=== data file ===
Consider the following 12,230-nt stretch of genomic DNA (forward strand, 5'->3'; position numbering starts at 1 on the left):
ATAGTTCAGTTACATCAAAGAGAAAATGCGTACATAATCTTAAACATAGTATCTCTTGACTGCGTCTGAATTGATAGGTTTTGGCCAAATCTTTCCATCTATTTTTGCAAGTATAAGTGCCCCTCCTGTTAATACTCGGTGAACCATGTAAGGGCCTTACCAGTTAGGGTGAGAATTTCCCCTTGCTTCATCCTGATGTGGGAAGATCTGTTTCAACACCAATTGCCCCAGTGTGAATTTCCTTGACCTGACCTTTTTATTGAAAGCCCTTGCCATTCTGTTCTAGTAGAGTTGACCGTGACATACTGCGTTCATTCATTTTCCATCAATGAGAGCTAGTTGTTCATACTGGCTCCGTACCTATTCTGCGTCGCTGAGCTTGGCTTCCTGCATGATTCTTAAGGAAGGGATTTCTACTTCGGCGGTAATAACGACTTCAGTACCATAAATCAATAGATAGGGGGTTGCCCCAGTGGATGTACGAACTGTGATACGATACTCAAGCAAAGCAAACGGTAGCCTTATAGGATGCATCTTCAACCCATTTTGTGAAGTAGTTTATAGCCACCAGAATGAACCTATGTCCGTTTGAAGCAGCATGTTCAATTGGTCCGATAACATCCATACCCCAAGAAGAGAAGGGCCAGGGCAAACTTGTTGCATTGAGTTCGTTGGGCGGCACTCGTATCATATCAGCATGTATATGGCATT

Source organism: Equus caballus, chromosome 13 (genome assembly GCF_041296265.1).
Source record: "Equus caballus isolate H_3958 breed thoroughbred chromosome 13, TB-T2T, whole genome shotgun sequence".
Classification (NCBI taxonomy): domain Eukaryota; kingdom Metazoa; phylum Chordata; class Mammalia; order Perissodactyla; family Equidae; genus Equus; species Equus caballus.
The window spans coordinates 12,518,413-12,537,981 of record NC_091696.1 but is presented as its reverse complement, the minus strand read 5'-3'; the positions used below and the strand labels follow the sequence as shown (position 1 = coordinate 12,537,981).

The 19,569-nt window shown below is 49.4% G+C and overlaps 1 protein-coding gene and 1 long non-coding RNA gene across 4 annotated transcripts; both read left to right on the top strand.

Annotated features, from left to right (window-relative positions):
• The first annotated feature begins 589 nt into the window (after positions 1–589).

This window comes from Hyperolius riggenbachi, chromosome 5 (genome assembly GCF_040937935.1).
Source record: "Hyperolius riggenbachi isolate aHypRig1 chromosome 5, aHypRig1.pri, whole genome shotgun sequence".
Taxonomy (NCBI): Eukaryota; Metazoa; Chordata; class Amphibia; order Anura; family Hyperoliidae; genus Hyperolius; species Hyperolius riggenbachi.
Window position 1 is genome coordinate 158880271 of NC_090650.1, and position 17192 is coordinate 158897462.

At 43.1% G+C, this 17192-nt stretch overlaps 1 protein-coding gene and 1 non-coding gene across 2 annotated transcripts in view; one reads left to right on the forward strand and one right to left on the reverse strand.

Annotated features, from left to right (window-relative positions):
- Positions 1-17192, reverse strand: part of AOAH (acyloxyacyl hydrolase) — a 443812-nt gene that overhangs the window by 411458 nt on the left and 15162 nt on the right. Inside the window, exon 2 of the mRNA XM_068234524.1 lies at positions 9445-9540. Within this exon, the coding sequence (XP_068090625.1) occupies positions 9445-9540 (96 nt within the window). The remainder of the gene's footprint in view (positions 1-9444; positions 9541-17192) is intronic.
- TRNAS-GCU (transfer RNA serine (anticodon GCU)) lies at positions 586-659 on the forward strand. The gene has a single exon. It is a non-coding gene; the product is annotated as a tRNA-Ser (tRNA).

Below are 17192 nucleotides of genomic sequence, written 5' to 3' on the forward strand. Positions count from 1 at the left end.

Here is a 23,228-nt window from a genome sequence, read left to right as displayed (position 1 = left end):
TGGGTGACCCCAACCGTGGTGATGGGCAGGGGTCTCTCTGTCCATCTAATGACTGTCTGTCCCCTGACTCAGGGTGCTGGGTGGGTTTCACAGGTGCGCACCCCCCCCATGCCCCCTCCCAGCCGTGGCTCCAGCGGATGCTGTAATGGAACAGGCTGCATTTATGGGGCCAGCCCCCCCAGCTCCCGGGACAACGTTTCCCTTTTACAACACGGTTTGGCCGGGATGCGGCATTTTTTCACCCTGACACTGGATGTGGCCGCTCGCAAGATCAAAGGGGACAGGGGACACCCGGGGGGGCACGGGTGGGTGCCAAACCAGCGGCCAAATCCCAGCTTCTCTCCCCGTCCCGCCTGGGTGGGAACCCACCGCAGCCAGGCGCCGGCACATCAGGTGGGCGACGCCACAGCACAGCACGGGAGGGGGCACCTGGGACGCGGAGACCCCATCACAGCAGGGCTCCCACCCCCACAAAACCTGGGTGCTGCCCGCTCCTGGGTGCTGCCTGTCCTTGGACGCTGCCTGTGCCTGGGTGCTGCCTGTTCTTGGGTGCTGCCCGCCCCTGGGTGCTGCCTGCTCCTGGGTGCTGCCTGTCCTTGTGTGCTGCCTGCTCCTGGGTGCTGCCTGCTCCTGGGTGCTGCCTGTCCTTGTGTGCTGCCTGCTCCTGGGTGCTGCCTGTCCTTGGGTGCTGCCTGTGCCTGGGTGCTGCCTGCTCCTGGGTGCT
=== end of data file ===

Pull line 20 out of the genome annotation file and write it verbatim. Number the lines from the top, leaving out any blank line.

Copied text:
TGGGTGACCCCAACCGTGGTGATGGGCAGGGGTCTCTCTGTCCATCTAATGACTGTCTGTCCCCTGACTCAGGGTGCTGGGTGGGTTTCACAGGTGCGCACCCCCCCCATGCCCCCTCCCAGCCGTGGCTCCAGCGGATGCTGTAATGGAACAGGCTGCATTTATGGGGCCAGCCCCCCCAGCTCCCGGGACAACGTTTCCCTTTTACAACACGGTTTGGCCGGGATGCGGCATTTTTTCACCCTGACACTGGATGTGGCCGCTCGCAAGATCAAAGGGGACAGGGGACACCCGGGGGGGCACGGGTGGGTGCCAAACCAGCGGCCAAATCCCAGCTTCTCTCCCCGTCCCGCCTGGGTGGGAACCCACCGCAGCCAGGCGCCGGCACATCAGGTGGGCGACGCCACAGCACAGCACGGGAGGGGGCACCTGGGACGCGGAGACCCCATCACAGCAGGGCTCCCACCCCCACAAAACCTGGGTGCTGCCCGCTCCTGGGTGCTGCCTGTCCTTGGACGCTGCCTGTGCCTGGGTGCTGCCTGTTCTTGGGTGCTGCCCGCCCCTGGGTGCTGCCTGCTCCTGGGTGCTGCCTGTCCTTGTGTGCTGCCTGCTCCTGGGTGCTGCCTGCTCCTGGGTGCTGCCTGTCCTTGTGTGCTGCCTGCTCCTGGGTGCTGCCTGTCCTTGGGTGCTGCCTGTGCCTGGGTGCTGCCTGCTCCTGGGTGCT